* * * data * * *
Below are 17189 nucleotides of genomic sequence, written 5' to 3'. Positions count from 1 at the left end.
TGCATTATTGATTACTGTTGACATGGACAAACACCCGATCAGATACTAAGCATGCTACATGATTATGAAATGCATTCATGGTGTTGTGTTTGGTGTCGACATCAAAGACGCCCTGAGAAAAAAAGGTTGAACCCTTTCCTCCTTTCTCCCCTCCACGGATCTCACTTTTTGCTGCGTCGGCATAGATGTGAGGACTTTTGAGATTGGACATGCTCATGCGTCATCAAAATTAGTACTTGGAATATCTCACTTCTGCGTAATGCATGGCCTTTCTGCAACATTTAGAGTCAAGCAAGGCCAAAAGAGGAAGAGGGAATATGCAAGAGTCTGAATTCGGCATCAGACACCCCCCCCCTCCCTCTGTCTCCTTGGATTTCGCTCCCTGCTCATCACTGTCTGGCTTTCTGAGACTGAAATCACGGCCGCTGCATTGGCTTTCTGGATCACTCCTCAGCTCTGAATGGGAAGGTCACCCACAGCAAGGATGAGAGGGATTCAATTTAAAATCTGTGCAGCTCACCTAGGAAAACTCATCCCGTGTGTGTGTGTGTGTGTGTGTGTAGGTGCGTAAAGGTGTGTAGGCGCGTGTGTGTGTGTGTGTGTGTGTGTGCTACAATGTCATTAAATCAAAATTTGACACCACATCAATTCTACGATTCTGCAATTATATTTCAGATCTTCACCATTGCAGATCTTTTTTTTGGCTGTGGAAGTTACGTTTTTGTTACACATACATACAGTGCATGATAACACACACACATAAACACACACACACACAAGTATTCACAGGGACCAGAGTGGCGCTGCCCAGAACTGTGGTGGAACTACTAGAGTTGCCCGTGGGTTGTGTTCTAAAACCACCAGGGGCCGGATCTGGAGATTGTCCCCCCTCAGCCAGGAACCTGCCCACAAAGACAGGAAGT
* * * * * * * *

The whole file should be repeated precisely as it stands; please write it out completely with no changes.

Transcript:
Below are 17189 nucleotides of genomic sequence, written 5' to 3'. Positions count from 1 at the left end.
TGCATTATTGATTACTGTTGACATGGACAAACACCCGATCAGATACTAAGCATGCTACATGATTATGAAATGCATTCATGGTGTTGTGTTTGGTGTCGACATCAAAGACGCCCTGAGAAAAAAAGGTTGAACCCTTTCCTCCTTTCTCCCCTCCACGGATCTCACTTTTTGCTGCGTCGGCATAGATGTGAGGACTTTTGAGATTGGACATGCTCATGCGTCATCAAAATTAGTACTTGGAATATCTCACTTCTGCGTAATGCATGGCCTTTCTGCAACATTTAGAGTCAAGCAAGGCCAAAAGAGGAAGAGGGAATATGCAAGAGTCTGAATTCGGCATCAGACACCCCCCCCCTCCCTCTGTCTCCTTGGATTTCGCTCCCTGCTCATCACTGTCTGGCTTTCTGAGACTGAAATCACGGCCGCTGCATTGGCTTTCTGGATCACTCCTCAGCTCTGAATGGGAAGGTCACCCACAGCAAGGATGAGAGGGATTCAATTTAAAATCTGTGCAGCTCACCTAGGAAAACTCATCCCGTGTGTGTGTGTGTGTGTGTGTGTAGGTGCGTAAAGGTGTGTAGGCGCGTGTGTGTGTGTGTGTGTGTGTGTGCTACAATGTCATTAAATCAAAATTTGACACCACATCAATTCTACGATTCTGCAATTATATTTCAGATCTTCACCATTGCAGATCTTTTTTTTGGCTGTGGAAGTTACGTTTTTGTTACACATACATACAGTGCATGATAACACACACACATAAACACACACACACACAAGTATTCACAGGGACCAGAGTGGCGCTGCCCAGAACTGTGGTGGAACTACTAGAGTTGCCCGTGGGTTGTGTTCTAAAACCACCAGGGGCCGGATCTGGAGATTGTCCCCCCTCAGCCAGGAACCTGCCCACAAAGACAGGAAGT